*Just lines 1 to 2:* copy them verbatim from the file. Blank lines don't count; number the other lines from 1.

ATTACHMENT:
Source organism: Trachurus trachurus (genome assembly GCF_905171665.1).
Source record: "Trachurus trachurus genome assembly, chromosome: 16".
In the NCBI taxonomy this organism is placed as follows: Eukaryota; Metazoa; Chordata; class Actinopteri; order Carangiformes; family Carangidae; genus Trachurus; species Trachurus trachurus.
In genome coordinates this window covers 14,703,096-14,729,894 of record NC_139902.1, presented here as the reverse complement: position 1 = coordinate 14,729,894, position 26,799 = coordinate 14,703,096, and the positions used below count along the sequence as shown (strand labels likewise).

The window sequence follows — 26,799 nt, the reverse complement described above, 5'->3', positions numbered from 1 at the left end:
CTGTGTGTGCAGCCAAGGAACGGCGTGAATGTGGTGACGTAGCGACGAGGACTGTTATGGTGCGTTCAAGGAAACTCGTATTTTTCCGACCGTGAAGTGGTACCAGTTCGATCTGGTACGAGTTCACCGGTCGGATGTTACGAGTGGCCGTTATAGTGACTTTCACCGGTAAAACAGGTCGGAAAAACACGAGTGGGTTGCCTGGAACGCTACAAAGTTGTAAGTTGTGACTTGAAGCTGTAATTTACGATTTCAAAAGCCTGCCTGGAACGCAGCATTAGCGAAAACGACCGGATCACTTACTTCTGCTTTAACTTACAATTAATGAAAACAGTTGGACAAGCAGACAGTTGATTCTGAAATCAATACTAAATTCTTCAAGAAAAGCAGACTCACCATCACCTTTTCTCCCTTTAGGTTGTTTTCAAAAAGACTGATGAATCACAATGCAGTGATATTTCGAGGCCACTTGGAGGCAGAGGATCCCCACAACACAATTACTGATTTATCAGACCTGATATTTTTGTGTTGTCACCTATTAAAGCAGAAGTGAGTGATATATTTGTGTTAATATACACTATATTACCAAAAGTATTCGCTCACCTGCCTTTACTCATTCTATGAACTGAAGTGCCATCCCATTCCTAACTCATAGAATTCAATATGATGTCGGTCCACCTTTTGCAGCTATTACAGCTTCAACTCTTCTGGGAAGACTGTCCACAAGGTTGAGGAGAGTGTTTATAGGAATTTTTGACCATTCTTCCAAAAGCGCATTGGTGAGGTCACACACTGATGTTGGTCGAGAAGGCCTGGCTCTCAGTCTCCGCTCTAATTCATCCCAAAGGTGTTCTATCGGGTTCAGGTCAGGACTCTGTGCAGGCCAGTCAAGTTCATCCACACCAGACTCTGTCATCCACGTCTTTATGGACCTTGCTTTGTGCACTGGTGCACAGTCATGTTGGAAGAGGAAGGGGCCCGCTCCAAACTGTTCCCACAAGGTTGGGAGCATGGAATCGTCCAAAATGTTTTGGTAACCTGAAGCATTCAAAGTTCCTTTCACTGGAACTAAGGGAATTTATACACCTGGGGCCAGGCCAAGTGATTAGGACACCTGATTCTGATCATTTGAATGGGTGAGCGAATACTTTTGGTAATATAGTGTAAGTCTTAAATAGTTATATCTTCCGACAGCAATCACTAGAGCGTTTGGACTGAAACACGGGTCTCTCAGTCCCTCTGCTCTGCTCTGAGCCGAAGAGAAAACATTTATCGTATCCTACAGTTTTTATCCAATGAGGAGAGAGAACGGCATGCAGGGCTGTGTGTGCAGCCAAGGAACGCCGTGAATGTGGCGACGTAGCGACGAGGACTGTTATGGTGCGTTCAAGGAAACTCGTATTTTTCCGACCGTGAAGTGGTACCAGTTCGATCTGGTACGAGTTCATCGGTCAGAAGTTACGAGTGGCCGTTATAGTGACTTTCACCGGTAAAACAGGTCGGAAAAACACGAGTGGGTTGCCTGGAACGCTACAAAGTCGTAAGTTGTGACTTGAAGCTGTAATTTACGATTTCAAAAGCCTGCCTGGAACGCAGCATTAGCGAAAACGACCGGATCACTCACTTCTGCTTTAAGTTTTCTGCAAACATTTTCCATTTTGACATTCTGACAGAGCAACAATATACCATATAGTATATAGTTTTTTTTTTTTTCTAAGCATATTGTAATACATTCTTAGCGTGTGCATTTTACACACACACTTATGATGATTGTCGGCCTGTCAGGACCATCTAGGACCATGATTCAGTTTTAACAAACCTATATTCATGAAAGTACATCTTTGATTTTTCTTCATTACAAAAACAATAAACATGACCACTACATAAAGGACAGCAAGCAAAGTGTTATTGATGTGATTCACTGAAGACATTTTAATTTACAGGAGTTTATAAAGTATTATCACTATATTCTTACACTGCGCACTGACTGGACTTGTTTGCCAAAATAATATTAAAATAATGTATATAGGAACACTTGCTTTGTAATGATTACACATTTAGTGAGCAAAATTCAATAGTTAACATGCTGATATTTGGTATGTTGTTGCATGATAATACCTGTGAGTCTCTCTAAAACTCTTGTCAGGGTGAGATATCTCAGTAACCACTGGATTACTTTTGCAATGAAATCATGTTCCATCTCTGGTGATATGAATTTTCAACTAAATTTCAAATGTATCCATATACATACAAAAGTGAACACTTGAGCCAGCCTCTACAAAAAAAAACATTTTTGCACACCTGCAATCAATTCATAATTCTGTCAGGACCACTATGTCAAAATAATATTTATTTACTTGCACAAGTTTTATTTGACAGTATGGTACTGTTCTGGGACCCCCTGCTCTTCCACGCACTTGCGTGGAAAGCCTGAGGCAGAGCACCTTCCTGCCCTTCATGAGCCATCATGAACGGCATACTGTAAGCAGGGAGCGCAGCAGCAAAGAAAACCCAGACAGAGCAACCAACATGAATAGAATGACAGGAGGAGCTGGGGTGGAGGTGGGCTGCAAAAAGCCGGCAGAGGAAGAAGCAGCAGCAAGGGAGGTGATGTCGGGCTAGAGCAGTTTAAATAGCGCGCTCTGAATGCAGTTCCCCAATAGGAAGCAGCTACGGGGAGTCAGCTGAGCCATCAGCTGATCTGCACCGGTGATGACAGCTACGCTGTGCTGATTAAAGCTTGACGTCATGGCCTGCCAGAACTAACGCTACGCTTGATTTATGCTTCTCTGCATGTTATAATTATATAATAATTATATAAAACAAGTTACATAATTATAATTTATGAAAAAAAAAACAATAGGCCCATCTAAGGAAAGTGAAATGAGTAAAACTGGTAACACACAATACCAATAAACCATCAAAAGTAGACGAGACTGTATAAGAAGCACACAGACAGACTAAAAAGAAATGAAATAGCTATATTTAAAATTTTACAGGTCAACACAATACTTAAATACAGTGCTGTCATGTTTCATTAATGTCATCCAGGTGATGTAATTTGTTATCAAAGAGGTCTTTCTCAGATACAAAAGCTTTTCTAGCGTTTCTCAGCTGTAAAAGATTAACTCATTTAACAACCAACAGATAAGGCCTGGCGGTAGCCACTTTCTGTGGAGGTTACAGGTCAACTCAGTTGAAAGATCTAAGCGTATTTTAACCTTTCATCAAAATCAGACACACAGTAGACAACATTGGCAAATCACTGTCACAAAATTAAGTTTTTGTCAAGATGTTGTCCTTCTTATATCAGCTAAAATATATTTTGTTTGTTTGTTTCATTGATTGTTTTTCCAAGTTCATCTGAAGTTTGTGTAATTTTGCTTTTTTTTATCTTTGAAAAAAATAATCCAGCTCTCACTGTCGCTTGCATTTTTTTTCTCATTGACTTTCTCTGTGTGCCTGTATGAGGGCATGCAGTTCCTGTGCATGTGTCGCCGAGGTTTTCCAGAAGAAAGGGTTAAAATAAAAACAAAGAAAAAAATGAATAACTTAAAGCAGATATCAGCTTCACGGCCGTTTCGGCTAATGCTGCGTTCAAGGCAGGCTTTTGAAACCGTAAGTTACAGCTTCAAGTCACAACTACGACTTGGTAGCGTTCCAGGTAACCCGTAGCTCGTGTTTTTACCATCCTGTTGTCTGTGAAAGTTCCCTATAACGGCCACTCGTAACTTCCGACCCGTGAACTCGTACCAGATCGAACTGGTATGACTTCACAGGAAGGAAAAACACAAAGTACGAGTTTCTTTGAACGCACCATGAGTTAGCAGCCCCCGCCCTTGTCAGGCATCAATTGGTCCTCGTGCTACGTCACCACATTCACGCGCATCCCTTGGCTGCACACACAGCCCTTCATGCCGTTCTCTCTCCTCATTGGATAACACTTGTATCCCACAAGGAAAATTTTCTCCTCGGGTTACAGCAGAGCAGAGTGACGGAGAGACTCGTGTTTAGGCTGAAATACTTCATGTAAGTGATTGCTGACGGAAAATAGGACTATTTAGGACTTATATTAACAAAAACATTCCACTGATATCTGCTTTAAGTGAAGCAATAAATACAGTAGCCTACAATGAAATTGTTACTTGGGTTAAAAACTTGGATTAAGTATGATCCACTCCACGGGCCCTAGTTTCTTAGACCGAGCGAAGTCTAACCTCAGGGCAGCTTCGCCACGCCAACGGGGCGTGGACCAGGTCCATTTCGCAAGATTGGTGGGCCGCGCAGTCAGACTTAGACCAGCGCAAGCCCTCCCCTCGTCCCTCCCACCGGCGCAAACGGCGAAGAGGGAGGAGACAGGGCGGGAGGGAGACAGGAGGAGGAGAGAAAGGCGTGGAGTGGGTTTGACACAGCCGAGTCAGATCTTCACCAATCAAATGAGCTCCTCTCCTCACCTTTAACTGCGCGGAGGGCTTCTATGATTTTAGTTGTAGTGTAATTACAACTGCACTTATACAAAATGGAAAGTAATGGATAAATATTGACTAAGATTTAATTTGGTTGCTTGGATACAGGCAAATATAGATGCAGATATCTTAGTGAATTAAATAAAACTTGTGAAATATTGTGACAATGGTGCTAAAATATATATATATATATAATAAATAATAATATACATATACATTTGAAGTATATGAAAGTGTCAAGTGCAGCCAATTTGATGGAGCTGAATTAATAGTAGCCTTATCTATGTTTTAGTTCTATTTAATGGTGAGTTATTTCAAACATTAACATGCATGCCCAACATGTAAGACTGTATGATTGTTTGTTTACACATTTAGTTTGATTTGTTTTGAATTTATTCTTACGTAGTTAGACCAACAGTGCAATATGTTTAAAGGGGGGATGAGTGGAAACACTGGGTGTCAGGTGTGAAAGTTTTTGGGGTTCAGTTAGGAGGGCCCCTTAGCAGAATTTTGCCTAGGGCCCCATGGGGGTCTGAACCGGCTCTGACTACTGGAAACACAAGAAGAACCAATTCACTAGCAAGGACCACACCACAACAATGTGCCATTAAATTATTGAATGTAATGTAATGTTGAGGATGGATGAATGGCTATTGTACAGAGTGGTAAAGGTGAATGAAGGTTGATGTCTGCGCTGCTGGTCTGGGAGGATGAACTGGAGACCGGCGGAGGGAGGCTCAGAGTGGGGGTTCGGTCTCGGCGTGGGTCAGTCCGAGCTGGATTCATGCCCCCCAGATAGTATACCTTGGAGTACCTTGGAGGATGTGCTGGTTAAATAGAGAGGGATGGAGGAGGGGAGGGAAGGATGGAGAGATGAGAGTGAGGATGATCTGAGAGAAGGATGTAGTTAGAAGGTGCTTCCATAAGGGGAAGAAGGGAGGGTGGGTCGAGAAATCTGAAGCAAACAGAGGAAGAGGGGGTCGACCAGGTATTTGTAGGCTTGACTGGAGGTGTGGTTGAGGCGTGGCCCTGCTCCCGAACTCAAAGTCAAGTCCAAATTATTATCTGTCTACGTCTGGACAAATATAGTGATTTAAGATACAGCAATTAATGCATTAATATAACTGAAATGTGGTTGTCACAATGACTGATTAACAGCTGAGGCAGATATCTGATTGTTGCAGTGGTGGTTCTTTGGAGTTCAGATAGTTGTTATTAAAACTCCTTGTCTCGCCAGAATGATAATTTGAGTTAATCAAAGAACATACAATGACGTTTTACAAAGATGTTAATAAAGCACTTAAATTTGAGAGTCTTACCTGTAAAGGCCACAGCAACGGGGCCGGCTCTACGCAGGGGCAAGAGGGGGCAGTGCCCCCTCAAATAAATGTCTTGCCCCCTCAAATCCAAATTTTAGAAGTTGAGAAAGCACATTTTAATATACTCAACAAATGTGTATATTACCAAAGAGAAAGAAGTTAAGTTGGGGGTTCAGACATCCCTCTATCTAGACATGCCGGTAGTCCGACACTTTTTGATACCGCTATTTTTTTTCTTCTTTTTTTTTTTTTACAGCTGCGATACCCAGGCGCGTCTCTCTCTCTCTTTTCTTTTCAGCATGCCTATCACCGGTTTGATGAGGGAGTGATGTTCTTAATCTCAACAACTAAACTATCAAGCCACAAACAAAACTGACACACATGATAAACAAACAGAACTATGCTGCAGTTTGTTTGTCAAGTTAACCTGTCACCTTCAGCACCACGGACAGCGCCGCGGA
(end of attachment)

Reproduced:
Source organism: Trachurus trachurus (genome assembly GCF_905171665.1).
Source record: "Trachurus trachurus genome assembly, chromosome: 16".